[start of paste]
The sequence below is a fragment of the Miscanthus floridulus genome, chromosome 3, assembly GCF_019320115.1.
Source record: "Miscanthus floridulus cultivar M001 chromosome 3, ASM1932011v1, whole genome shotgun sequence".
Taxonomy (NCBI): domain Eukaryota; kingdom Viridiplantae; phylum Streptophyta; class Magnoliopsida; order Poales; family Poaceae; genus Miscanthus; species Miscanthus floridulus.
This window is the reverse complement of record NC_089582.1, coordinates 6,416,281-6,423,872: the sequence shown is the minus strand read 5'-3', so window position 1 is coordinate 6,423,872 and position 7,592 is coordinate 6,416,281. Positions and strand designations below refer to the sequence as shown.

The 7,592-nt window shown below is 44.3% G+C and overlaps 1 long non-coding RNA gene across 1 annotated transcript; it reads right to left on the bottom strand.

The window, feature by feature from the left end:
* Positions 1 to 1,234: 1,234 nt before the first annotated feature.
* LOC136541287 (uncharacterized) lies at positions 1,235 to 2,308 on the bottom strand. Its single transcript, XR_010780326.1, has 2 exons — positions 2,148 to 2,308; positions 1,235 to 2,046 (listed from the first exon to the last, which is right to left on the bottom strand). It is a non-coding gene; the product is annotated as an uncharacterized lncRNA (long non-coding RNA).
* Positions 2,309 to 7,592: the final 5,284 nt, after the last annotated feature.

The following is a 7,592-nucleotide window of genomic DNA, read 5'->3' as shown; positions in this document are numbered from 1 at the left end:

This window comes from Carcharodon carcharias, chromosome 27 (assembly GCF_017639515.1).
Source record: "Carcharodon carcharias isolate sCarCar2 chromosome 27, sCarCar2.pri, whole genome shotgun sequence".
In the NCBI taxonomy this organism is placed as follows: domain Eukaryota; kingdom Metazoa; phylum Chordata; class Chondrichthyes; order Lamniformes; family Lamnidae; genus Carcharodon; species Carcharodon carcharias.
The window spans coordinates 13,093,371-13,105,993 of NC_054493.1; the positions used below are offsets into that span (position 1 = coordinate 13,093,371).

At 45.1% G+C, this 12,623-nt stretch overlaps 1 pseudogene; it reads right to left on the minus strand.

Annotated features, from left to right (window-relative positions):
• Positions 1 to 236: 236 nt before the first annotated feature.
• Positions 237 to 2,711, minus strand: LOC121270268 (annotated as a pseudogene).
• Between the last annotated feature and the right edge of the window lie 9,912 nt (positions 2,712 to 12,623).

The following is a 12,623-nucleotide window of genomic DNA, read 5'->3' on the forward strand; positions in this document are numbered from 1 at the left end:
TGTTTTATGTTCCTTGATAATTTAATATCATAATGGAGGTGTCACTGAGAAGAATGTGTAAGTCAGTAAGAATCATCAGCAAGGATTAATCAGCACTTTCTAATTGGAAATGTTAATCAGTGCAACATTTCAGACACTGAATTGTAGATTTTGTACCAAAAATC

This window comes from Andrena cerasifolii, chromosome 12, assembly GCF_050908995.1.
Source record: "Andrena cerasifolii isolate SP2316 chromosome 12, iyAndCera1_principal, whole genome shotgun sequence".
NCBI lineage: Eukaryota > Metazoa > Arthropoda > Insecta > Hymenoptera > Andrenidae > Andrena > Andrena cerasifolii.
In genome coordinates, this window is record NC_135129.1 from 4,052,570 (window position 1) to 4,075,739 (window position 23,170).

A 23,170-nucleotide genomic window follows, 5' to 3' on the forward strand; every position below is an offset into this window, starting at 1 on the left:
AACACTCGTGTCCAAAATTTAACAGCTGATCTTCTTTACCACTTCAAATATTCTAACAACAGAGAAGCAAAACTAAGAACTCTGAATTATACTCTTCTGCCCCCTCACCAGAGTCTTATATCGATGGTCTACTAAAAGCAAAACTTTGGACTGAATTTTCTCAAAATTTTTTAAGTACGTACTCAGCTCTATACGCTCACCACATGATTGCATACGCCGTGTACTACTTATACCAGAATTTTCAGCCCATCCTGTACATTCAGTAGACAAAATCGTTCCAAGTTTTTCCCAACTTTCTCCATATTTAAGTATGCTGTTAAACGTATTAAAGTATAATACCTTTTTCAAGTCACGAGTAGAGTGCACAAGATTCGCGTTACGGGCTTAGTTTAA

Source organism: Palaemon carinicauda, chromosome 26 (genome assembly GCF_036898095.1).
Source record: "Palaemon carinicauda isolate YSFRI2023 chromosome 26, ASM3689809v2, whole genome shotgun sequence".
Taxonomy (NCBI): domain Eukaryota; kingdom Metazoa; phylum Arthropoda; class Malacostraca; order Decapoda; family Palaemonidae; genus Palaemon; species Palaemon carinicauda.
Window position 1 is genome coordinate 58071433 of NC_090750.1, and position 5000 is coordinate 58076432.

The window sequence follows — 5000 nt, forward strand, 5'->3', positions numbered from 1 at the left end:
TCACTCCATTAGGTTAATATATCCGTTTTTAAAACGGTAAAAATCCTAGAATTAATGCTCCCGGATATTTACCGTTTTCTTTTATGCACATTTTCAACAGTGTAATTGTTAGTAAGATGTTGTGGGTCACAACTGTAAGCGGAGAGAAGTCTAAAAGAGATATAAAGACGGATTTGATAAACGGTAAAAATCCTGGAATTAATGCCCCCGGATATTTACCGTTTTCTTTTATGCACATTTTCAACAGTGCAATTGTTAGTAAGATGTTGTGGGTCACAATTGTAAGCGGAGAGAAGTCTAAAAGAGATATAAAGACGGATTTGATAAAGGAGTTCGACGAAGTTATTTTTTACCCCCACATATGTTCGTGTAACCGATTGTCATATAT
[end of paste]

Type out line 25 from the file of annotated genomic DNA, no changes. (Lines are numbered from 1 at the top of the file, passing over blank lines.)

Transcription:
In genome coordinates, this window is record NC_135129.1 from 4,052,570 (window position 1) to 4,075,739 (window position 23,170).